There are two kinds of rest: active rest (where you stay moving, but at a lower effort level), and passive rest (where you stop moving).
In our Total Immersion practice, we might rest the body completely, but we are careful to keep the other systems ready to go. The point of the rest interval is to recover the strength and function of those systems so they are ready to go in the next part of the assignment, and not just go, but improve performance in some way.
To do this, we can guide both our attention and our breathing pattern to support better recovery and better return to our work.
When you come to the wall, or resting point in the swim, you may stop motion of the body, and put it into the most restful position – usually submerged most of the way, until you reach a buoyancy point.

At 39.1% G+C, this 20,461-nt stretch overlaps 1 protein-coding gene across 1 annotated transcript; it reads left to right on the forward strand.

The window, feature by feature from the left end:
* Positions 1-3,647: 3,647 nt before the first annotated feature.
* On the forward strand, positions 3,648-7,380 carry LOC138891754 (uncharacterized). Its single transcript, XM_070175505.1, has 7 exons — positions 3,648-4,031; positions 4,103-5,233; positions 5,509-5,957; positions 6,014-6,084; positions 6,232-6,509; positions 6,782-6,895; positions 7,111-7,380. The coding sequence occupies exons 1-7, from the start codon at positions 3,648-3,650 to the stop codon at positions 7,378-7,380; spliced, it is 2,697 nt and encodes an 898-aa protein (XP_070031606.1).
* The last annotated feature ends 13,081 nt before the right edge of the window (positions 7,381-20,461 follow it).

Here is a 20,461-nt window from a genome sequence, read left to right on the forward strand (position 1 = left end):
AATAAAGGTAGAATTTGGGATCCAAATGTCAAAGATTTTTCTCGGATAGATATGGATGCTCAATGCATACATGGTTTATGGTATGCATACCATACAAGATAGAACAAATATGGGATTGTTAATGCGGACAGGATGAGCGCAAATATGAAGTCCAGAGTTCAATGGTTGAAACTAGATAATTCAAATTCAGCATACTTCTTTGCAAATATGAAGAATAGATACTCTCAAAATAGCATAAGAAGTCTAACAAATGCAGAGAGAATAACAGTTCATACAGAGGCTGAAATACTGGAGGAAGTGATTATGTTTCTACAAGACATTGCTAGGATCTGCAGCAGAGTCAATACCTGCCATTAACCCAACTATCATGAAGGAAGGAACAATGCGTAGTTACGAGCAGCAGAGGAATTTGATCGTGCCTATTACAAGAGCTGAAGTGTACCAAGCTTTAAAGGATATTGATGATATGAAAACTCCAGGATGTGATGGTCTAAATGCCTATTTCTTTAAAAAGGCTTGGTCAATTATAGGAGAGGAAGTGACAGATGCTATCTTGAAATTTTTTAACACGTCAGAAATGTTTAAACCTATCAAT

And keep your attention on your breathing. I recommend Nasal Breathing as an excellent way to cooperate with your body’s recovery process and to use this as the focus of your attention.
Though there are good times and reasons to acknowledge the swimmers around you, and even chat a bit, try to avoid doing that in the middle of your practice set. Save it for the breaks between sets. Keep your attention on what you just did, and what you are about to do on this next repeat.